At the start of every academic year, the contract for the compulsory International Health Insurance (IHI) plan comes into effect for all registered international students at McGill. The McGill Tribune sought out common experiences among students to clarify the process of accessing healthcare as an international student in Montreal.
What is the International Health Insurance program?
IHI is a private health insurance plan provided by Medavie Blue Cross through International Student Services (ISS). Enrolment is compulsory for international students, with an annual charge of $999 CAD automatically billed to the student’s Minerva account unless they apply for and are granted an exemption. Students may qualify for an exemption only if they are covered by a Canadian provincial healthcare program, such as Quebec Medicare (RAMQ), but not if they have another private insurance plan.
Once paid for, the contract can be activated on Minerva as early as Aug. 1, and it is effective for the entire academic year. The plan consists of basic and supplementary health benefits. Basic health benefits include reimbursements for hospitalization, diagnostic tests, and physician fees. Supplementary health benefits cover services such as vaccinations, physiotherapy, psychotherapy, and prescription drugs and medicines.
International students are also eligible for dental coverage, provided by Desjardins, through the Students’ Society of McGill University (SSMU). Those attending classes at the Macdonald campus qualify for the Macdonald Campus Students’ Society (MCSS) health and dental plans.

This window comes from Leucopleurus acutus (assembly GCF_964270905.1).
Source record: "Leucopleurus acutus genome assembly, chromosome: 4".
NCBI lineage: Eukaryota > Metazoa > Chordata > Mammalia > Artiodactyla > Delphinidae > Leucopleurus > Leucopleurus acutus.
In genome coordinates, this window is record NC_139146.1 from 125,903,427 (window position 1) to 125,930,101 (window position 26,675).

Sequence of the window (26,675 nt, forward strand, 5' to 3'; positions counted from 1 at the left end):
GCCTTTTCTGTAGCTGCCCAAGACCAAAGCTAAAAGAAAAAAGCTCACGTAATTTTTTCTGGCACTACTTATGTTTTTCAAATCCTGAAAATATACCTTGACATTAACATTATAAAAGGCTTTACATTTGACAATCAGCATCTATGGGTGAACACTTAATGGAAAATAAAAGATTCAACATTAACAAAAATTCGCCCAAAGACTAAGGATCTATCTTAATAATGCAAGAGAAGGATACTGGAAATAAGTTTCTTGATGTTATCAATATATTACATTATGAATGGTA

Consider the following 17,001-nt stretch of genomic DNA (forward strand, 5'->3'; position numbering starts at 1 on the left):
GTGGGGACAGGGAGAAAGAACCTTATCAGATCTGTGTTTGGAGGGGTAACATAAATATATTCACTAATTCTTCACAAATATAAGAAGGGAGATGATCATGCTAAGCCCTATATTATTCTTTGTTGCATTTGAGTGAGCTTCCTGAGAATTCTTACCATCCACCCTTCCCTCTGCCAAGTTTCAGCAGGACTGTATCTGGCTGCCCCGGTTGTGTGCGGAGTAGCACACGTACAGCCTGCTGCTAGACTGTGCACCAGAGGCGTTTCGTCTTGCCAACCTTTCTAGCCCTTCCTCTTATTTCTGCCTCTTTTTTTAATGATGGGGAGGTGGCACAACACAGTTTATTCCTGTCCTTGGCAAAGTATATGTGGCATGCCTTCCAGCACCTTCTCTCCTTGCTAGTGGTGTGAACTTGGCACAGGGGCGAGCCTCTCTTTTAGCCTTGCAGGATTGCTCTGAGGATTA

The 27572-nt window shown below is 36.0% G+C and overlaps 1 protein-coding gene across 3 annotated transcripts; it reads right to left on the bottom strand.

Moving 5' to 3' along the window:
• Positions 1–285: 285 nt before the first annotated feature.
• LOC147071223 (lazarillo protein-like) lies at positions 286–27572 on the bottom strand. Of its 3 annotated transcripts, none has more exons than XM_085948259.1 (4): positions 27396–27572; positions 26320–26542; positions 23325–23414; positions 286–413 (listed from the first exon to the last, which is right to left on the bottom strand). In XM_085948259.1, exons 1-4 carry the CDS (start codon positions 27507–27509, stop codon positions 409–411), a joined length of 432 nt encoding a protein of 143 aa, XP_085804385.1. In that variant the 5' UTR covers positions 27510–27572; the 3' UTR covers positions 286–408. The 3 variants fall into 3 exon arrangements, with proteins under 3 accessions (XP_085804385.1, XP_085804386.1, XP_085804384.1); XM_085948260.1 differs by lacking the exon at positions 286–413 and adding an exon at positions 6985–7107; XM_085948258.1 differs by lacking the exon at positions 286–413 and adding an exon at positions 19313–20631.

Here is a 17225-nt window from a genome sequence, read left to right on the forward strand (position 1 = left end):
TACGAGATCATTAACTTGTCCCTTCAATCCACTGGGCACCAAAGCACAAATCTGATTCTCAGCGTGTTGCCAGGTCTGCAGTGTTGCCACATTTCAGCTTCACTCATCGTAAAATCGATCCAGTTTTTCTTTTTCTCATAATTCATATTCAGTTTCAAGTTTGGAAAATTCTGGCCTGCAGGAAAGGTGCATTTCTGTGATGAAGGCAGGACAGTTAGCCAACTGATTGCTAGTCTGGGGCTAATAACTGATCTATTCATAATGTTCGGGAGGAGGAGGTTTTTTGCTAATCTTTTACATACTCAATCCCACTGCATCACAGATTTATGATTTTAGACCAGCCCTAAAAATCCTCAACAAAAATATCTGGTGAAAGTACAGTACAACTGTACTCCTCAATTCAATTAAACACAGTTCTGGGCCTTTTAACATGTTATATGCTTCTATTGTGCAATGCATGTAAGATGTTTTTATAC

Where should you go if you have specific questions about the IHI policy?
The McGill International Health Insurance Handbook details the coverage IHI plan-holders are entitled to. Confusion surrounding the plan, however, has spurred an active student discussion forum, with at least 20 related posts on the McGill Reddit in 2022 alone.
Isadora Borges, a PhD student in the Faculty of Arts with over five years of experience navigating the IHI policy, told the //Tribune// that she would direct all those unfamiliar with further questions to Blue Cross itself, reachable at 1-888-588-1212 between 8 a.m. and 9 p.m. from Monday to Friday.
“We’re paying this big fund to Blue Cross, but we [students] do a lot of free labour online answering a lot of posts that I feel are very banal questions that can be easily Googled, or very specific questions that medical professionals are better equipped to answer,” Borges said. “[The Blue Cross] are the ones with access to your healthcare file [….]. In the end, medical advice should not be crowd-sourced.”
How can you access health services off-campus?
International students are generally advised by the Wellness Hub and peers to take advantage of the coverage offered by off-campus clinics. Students can use Maple virtual care to consult doctors online as well.
“The Wellness Hub has an off-campus care directory for student-friendly clinics, which is a good place to start,” Stella DiCicco, U1 Arts, said in an interview with the //Tribune//. “It is important to call ahead [though] because [the directory] is outdated.”
For mental health treatment, McGill students have 24-hour access to keep.meSAFE, a counselling service that can be reached through the My SSP app. General practitioners at the Wellness Hub, Maple, or other off-campus clinics can provide the referrals required to see a psychiatrist. The cost of a diagnosis is fully covered by IHI up to three times the RAMQ Schedule of Fees. Psychiatry treatment fees will be reimbursed up to $5,000 per contract year. Prescription drugs and medicines are reimbursed up to 80 per cent with no maximum. While the McGill University Health Centre (MUHC) and Maple can bill Blue Cross directly, most other off-campus health services will require that students pay up-front. After doing so, students can use the receipts to file an insurance claim with Medavie Blue Cross to get reimbursed.